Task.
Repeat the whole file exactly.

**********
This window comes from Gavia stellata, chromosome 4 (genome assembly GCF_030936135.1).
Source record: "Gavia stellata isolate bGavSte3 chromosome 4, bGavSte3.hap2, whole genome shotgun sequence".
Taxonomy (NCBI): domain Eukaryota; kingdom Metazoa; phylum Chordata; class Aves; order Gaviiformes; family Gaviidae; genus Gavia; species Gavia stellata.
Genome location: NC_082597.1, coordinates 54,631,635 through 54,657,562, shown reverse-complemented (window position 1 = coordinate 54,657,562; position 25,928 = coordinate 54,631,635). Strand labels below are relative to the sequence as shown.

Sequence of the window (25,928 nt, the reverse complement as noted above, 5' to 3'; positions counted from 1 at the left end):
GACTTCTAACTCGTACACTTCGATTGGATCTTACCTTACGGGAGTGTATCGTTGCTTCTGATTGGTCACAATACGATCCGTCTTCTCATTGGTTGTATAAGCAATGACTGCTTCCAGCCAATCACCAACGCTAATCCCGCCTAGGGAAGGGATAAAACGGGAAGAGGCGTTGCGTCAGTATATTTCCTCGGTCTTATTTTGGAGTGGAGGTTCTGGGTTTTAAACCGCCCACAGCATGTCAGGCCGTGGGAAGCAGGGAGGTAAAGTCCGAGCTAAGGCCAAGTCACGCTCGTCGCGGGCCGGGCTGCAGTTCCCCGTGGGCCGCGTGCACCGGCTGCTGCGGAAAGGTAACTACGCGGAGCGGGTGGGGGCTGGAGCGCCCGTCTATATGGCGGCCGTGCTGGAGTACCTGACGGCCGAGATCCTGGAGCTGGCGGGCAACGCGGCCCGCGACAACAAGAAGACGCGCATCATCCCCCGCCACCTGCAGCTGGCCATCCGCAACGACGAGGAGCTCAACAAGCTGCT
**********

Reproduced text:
This window comes from Gavia stellata, chromosome 4 (genome assembly GCF_030936135.1).
Source record: "Gavia stellata isolate bGavSte3 chromosome 4, bGavSte3.hap2, whole genome shotgun sequence".
Taxonomy (NCBI): domain Eukaryota; kingdom Metazoa; phylum Chordata; class Aves; order Gaviiformes; family Gaviidae; genus Gavia; species Gavia stellata.
Genome location: NC_082597.1, coordinates 54,631,635 through 54,657,562, shown reverse-complemented (window position 1 = coordinate 54,657,562; position 25,928 = coordinate 54,631,635). Strand labels below are relative to the sequence as shown.

Sequence of the window (25,928 nt, the reverse complement as noted above, 5' to 3'; positions counted from 1 at the left end):
GACTTCTAACTCGTACACTTCGATTGGATCTTACCTTACGGGAGTGTATCGTTGCTTCTGATTGGTCACAATACGATCCGTCTTCTCATTGGTTGTATAAGCAATGACTGCTTCCAGCCAATCACCAACGCTAATCCCGCCTAGGGAAGGGATAAAACGGGAAGAGGCGTTGCGTCAGTATATTTCCTCGGTCTTATTTTGGAGTGGAGGTTCTGGGTTTTAAACCGCCCACAGCATGTCAGGCCGTGGGAAGCAGGGAGGTAAAGTCCGAGCTAAGGCCAAGTCACGCTCGTCGCGGGCCGGGCTGCAGTTCCCCGTGGGCCGCGTGCACCGGCTGCTGCGGAAAGGTAACTACGCGGAGCGGGTGGGGGCTGGAGCGCCCGTCTATATGGCGGCCGTGCTGGAGTACCTGACGGCCGAGATCCTGGAGCTGGCGGGCAACGCGGCCCGCGACAACAAGAAGACGCGCATCATCCCCCGCCACCTGCAGCTGGCCATCCGCAACGACGAGGAGCTCAACAAGCTGCT